Remember this pattern, Simplicity 6710? No? I don’t blame you. I probably wouldn’t either, except that it’s been kicking around the corners of my sewing room, leering at me, for three months. Well, in the wake of the Fishing Vest, I’ve been in a light-weight, puttery sort of mood, so I’ve been trying (in my half-ass way) to tidy and clear some things out in the sewing room. I finally stitched up the Young Image racerback tank in Syo’s size, which I cut out (at Syo’s request, I will emphasize) weeks ago. I’d blog about it but it looks basically identical to Tyo’s. Tyo is not pleased about that, by the way.
So, why did this project slip into UFO-dom? Well, it was a combination of factors. The single biggest is that, when I decided to make it up, I wanted a mini-dress length. I figured adding a couple of inches to the tunic length on the pattern should be good. When I got to the point pictured above and could actually tried it on, I realized we were still well within tunic territory, and at lest three or four inches shy of mini-dress length (and that’s without considering hem allowance.) All of a sudden my excitement for the project went down the toilet.
Aside from that, this is that poly crepe and holy &*($ does it piss me off. It’s got gorgeous drape and I love the colour, but damn—it shifts, it wriggles, it slips, it frays, and it DOES NOT PRESS. Urg. Obviously there was a good reason it was at the thrift store. Also, while the drape is beautiful, it has a bit too much body for the gathers on the front (the photos are after I pressed the crap out of the gathers to flatten them). Anyone looking for a gorgeous 70s maternity dress, I think I have just the pattern for you. Which is probably at least partly the pattern’s fault—I’m thinking this is a case of excessive gathering.
And then there was the zipper. Part of a gift from ElleC this spring (I also got the pattern from her, way back when. Do I sense a pattern? ElleC, are you out to get me? Wait, don’t answer that.), it was the perfect colour, so I figured it was kismet. Or some other mythical force. Anyway, I already knew I could wriggle into the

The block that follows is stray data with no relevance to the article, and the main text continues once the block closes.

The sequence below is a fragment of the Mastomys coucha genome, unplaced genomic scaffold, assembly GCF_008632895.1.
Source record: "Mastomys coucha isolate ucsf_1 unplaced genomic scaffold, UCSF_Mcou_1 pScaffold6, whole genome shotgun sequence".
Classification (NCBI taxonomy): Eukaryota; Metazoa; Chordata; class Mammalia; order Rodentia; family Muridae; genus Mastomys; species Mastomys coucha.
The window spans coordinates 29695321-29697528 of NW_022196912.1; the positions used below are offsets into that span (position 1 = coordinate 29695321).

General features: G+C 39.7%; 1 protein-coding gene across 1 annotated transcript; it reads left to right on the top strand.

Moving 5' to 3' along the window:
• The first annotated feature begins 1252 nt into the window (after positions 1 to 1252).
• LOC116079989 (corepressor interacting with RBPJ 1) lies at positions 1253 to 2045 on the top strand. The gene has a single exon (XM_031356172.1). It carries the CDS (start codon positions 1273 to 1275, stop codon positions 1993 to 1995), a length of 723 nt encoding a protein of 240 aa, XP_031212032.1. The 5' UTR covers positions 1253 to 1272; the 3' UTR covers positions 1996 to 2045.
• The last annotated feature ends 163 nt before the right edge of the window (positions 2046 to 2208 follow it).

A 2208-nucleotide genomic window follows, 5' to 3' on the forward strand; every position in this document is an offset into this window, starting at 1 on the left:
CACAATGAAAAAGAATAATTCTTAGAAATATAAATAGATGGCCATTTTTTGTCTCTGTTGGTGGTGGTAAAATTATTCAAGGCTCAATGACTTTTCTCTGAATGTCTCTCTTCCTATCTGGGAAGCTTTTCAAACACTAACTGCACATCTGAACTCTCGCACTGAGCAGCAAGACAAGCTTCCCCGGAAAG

dress top sans zipper, so obviously I was just looking to make my life difficult. It was a disaster. It’s been a while since I tried to insert a centred zipper, and the crepe wriggled and slid and bubbled and bulged and, well, by the time I got it all unpicked I was thoroughly pissed off and chucked the whole thing in a corner.
But now that I’ve whinged thoroughly about the bad, let’s move on.
I made my usual changes for fit:
- petite bodice (1.5 cm) (this required petiting the sleeves as well, which I did by just taking a fold out of the middle, on grain.)
- square shoulder (1 cm)
- swayback (2 cm straight across the CB piece, angling from 2 cm to nothing in the side-back piece)
That vintage look (courtesy of Picasa filters)
I even remembered to add the length I took off the back in the swayback adjustment, back on to the hem of the back pieces. Now if only I’d added a few extra inches of length all around. (And even more in the back…)
Apparently my square-shoulder adjustment was, for once, unneccessary. *headdesk* There’s some distinct drag-lines from the shoulder that go away if I pull upon the outer edge of the shoulder. I blame this at least partly on where the pattern (which has really narrow shoulders, as you can see) sits—right at the base of the neck, over my trapezius, which is the one part of my shoulder that does slope.
Back view. Definitely not dress length.
I wasn’t convinced about the sleeves, but figured I’d give them a try, and it turns out I quite like the long, swingy flutter-shape, and how they’re inserted forward of the side-seam, which I think is rather slimming. There is possibly a bit of the linebacker look happening.
I opted to line, carefully modifying the front panel so as not to add bulk, but the broadcloth I used (because it was the right colour and handy) was not a good choice, either. A remarkable number of bad choices for one garment, don’t you think?
Not feeling like messing with the rolled hemmer, I used Sherry’s handkerchief-hem method, which worked astoundingly well aside from the fact that my hem edge was distinctly uneven and very ravelly after three months on the floor. If I had trimmed it first so it was nice and even, it would’ve been awesome. As it is, like so much of this project, there’s room for improvement.
So, in the end? Not sure how I like it. There’s a lot of little things that annoy me, which may or may not fade after some time in the Magic Closet. But a lot of the issues were self-inflicted. With the right fabric (a scrumptious lightweight silk or rayon or even cotton gauze, maybe) and a bit less fullness in the front, this could still be an awesome dress.